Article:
Cardiovascular Disease

Diabetes is linked with cardiovascular diseases and conditions, including heart attack and stroke. In addition to being dangerous and deadly on their own, these conditions can also cause a nasty fall.

What You Can Do to Stay Stable

At Trinity Foot Center, Dr. Lisa Brandy provides comprehensive diabetic foot care services, as well as thorough fall risk assessments and management strategies. This broad approach helps us keep Texans with diabetes on their feet.

Diabetic Foot Care

Diabetes-focused treatments and preventative care options we provide that also help reduce fall risk include:

  • Regular check-ups and screenings to identify the early signs of peripheral neuropathy, and prescribing medications to help you alleviate any symptoms.
  • Prescribing orthotics, foot-ankle braces, and/or diabetic shoes to help protect your feet and maintain better stability.
  • In-office wound care services (with referral to a local wound care center for severe wounds), which can help prevent amputations.

We can also help guide you on how you can do a better job managing your blood sugar, exercising safely, developing healthy eating habits, and other ways to reduce your risk of developing more serious diabetic complications.

Fall Risk Assessment

Of course, diabetes is only part of the story when it comes to fall risk.

The natural consequences of aging is another part of the story. Gradual loss of muscle mass, side effects of various medications, and other chronic illnesses not directly related to diabetes can play a role, too.

Even environmental factors, such as cluttered living rooms, poor home lighting, loose rugs, and inconvenient placement of everyday items can greatly increase your risk of an accidental fall.

At Trinity Foot Center, we can provide a fall risk assessment and help you deal with any foot or ankle problems that might be affecting your balance. Examples include:

  • Replacing your poor quality footwear and prescribing orthotics if necessary.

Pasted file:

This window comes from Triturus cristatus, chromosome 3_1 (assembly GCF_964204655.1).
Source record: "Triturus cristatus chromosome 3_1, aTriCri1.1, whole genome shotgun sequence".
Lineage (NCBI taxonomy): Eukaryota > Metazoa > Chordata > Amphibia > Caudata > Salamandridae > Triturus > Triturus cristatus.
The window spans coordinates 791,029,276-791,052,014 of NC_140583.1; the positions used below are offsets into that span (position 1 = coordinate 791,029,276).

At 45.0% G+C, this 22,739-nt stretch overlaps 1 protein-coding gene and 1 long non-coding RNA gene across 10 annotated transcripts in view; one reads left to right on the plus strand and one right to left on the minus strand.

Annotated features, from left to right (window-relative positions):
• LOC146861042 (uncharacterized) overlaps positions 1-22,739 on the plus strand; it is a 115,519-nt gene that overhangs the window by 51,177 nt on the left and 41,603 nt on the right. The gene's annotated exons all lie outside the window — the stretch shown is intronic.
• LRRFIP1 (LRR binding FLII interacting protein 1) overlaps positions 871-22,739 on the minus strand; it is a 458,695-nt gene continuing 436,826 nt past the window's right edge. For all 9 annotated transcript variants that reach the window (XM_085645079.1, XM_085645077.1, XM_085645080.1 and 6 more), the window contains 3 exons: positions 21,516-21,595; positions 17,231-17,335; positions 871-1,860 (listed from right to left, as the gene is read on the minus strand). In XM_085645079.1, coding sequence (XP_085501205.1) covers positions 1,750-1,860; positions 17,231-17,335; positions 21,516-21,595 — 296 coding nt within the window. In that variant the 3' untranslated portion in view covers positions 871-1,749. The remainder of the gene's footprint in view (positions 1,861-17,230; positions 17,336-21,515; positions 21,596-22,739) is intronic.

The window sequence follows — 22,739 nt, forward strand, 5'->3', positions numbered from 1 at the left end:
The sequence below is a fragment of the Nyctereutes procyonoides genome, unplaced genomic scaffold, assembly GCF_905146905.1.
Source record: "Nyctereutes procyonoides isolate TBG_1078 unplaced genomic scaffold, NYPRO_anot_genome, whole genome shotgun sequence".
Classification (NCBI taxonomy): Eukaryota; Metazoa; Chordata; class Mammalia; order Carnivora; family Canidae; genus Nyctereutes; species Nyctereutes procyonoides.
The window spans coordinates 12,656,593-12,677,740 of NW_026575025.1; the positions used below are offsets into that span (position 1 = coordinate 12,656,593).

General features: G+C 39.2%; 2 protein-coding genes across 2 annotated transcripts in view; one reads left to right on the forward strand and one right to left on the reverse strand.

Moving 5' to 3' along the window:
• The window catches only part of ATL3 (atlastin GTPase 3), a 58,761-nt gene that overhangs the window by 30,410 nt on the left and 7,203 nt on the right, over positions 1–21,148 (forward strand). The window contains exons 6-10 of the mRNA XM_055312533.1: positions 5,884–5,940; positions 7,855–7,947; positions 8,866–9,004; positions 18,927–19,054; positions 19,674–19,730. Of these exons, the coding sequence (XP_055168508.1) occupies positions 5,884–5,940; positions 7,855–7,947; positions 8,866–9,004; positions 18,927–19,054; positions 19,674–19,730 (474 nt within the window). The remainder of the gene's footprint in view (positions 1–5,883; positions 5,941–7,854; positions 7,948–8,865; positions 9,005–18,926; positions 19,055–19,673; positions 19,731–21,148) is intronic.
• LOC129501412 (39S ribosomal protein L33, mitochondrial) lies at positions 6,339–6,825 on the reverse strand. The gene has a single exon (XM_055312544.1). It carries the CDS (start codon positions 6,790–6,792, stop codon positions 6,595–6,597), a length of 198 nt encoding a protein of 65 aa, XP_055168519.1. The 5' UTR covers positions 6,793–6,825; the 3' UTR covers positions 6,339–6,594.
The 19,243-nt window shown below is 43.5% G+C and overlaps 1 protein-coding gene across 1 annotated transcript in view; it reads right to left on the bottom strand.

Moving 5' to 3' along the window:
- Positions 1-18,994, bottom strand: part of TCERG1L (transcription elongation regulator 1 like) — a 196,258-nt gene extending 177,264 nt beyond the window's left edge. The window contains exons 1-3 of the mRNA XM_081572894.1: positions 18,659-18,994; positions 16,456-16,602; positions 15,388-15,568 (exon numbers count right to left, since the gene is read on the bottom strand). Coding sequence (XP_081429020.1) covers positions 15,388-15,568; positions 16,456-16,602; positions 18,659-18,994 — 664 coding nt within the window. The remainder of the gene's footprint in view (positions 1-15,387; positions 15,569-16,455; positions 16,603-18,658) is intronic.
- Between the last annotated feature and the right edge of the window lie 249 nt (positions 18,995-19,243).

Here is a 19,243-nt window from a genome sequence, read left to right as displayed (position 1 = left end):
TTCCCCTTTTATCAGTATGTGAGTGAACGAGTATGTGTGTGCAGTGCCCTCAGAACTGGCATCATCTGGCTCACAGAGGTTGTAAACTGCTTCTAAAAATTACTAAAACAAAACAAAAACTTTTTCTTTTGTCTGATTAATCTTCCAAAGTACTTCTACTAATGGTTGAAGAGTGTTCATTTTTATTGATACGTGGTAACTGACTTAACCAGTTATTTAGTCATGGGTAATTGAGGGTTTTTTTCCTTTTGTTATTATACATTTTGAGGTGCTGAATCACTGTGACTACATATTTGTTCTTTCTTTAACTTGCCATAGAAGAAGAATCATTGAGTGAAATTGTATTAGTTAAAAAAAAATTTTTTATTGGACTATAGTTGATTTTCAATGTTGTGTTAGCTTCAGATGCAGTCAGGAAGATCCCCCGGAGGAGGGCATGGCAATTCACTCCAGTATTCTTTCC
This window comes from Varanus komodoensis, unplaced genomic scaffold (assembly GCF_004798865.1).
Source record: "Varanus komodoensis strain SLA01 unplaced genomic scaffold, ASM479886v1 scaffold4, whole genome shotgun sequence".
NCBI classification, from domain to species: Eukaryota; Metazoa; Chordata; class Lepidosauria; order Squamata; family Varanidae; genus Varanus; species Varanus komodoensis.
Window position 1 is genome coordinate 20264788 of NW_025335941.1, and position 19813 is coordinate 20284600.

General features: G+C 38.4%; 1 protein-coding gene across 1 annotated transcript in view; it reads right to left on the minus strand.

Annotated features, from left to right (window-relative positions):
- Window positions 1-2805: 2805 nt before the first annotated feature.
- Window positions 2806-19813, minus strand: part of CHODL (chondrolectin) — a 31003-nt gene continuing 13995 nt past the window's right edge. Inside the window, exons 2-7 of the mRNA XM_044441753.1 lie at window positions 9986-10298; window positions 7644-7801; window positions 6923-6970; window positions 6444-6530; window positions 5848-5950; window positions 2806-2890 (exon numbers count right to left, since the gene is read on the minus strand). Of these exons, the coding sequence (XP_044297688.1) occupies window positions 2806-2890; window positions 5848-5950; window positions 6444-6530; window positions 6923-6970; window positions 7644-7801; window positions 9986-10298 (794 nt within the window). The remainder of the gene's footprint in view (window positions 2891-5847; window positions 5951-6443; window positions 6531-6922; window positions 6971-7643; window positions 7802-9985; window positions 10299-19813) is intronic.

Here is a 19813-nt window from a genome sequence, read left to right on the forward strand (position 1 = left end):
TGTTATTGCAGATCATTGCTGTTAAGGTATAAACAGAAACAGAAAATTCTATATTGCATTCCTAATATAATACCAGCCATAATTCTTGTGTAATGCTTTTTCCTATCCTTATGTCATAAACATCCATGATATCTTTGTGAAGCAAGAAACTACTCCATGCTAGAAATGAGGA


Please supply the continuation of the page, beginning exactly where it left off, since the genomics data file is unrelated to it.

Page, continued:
• Fixing structural deformities like bunions, hammertoes, and flat feet, which can alter your gait patterns and increase your fall risk.
  • Treating heel pain, ankle instability, and other chronic issues that can affect balance and stability.
  • Instructing you in exercises that will help you strengthen your leg muscles and improve your balance.

Come See Us in DeSoto!

If you have diabetes, you should be scheduling a diabetic foot care check-up with us at least once per year. This allows us to provide any maintenance care you need, screen you for the early signs of neuropathy and poor circulation, and help you manage your long-term risk of foot complications—including falls.

And whether you have diabetes or not, if you have any concerns at all about how foot pain or deformity is affecting your balance, visit us for a fall risk assessment and effective treatment options as soon as you can.

To schedule your appointment, please call us today at (972) 293-9650.

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Office Hours
Monday 8:00am - 4:30pm
Tuesday 8:00am - 4:30pm
Wednesday 8:00am - 4:30pm
Thursday 8:00am - 5:30pm
Friday 8:00am - Noon


p. (972) 293-9650
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1801 N. Hampton Road
Suite 340
DeSoto, TX 75115

Inside the Inwood National Bank Building on the 3rd Floor